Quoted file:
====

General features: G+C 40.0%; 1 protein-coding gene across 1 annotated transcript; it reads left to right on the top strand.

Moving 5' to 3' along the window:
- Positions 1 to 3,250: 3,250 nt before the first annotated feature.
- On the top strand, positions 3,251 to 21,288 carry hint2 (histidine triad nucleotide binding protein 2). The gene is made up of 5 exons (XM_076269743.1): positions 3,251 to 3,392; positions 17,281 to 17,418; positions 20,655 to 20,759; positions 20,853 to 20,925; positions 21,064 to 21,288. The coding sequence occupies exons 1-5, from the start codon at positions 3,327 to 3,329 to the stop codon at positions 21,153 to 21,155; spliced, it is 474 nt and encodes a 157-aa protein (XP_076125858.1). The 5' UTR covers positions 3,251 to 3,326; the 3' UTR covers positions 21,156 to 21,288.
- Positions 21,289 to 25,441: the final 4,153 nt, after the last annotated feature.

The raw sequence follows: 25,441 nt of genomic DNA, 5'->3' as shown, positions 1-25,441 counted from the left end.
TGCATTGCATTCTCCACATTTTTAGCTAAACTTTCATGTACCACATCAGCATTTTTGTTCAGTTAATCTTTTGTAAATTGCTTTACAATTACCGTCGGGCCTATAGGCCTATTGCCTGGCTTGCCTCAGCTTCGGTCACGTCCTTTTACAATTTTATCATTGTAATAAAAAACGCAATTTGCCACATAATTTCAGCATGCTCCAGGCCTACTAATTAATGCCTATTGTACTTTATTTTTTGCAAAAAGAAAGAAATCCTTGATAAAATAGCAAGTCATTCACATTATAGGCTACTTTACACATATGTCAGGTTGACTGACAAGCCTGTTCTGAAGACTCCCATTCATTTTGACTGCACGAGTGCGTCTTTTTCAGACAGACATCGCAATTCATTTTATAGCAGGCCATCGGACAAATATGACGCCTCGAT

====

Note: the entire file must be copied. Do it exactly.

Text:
General features: G+C 40.0%; 1 protein-coding gene across 1 annotated transcript; it reads left to right on the top strand.

Moving 5' to 3' along the window:
- Positions 1 to 3,250: 3,250 nt before the first annotated feature.
- On the top strand, positions 3,251 to 21,288 carry hint2 (histidine triad nucleotide binding protein 2). The gene is made up of 5 exons (XM_076269743.1): positions 3,251 to 3,392; positions 17,281 to 17,418; positions 20,655 to 20,759; positions 20,853 to 20,925; positions 21,064 to 21,288. The coding sequence occupies exons 1-5, from the start codon at positions 3,327 to 3,329 to the stop codon at positions 21,153 to 21,155; spliced, it is 474 nt and encodes a 157-aa protein (XP_076125858.1). The 5' UTR covers positions 3,251 to 3,326; the 3' UTR covers positions 21,156 to 21,288.
- Positions 21,289 to 25,441: the final 4,153 nt, after the last annotated feature.

The raw sequence follows: 25,441 nt of genomic DNA, 5'->3' as shown, positions 1-25,441 counted from the left end.
TGCATTGCATTCTCCACATTTTTAGCTAAACTTTCATGTACCACATCAGCATTTTTGTTCAGTTAATCTTTTGTAAATTGCTTTACAATTACCGTCGGGCCTATAGGCCTATTGCCTGGCTTGCCTCAGCTTCGGTCACGTCCTTTTACAATTTTATCATTGTAATAAAAAACGCAATTTGCCACATAATTTCAGCATGCTCCAGGCCTACTAATTAATGCCTATTGTACTTTATTTTTTGCAAAAAGAAAGAAATCCTTGATAAAATAGCAAGTCATTCACATTATAGGCTACTTTACACATATGTCAGGTTGACTGACAAGCCTGTTCTGAAGACTCCCATTCATTTTGACTGCACGAGTGCGTCTTTTTCAGACAGACATCGCAATTCATTTTATAGCAGGCCATCGGACAAATATGACGCCTCGAT